Over 48 million people in Brazil have received free dental care since March, 2004, when the Ministry of Health launched the Smiling Brazil program. This is the first time the country has developed a national oral hygiene policy, with projected allocations of US$ 500 million (1.3 billion reais) through next year.
Of the planned total of 400 dental specialty centers, 126 have already been installed, attending 75 municipalities in 20 states. The number of staff teams has grown from 4,260 to 9,000.
The Smiling Brazil program extends the care offered by the Brazilian public health system, denominated the Unified Health System (SUS), which used to be limited to basic services such as fluoride applications and fillings.
Now the population also has access to surgical procedures, canal and gum treatments, prostheses, and oral cancer diagnoses.
The results of an oral health study conducted by the Ministry of Health between May, 2002, and October, 2003, covering 108,921 individuals, among children, adults, and senior citizens, are disturbing: 13% of the adolescents and 6% of the adults had never been to a dentist.
Nearly 27% of the children between 18 and 36 months had already had a cavity. Among children who had already reached the age of 5, this percentage amounts to almost 60%.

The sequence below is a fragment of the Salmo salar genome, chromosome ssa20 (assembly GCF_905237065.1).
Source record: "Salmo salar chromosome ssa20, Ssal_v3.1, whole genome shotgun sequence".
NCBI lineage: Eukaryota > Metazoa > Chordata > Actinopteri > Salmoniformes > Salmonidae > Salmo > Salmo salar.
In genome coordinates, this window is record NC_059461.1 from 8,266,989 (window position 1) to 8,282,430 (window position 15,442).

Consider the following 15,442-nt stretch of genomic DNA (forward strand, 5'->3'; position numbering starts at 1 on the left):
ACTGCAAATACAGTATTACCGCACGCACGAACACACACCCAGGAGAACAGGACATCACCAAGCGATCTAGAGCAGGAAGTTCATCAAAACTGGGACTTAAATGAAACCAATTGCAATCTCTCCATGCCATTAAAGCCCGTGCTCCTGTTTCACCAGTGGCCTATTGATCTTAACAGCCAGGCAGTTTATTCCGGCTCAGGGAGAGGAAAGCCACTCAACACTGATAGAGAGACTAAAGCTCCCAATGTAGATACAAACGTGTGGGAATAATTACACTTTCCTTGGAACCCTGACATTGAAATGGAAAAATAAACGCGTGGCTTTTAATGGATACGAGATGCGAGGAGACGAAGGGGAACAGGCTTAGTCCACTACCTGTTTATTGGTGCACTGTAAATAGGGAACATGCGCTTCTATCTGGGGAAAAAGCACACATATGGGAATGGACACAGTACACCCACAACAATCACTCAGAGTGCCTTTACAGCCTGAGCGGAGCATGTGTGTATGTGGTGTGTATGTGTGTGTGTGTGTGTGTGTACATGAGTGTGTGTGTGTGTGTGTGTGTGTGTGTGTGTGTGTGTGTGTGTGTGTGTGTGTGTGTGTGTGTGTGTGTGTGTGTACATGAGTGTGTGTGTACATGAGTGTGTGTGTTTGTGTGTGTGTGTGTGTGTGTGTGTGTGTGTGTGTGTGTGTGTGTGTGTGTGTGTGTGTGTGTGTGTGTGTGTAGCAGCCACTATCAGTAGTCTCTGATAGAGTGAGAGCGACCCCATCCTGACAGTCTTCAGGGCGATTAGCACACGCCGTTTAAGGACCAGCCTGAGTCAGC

The World Health Organization’s (WHO) target for 2000 was for 50% of children in this age group to be free of caries. According to the national coordinator of Oral Health of the Ministry of Health, Gilberto Pucca, the program should allow this target to be met.
“We are fluoridating public water supplies in various Brazilian cities,” Pucca informed.
According to him, this measure reduces caries by 50%, especially among children, and will place Brazil within the WHO’s guidelines shortly.
According to the study, the index of toothlessness is also high. Among adults between 30 and 44, 30% lack teeth, and among senior citizens, this percentage comes to 75%.
One of the goals of the program is to reach, by the end of 2006, 50% of the senior citizens and adults who are in need of dental prostheses.
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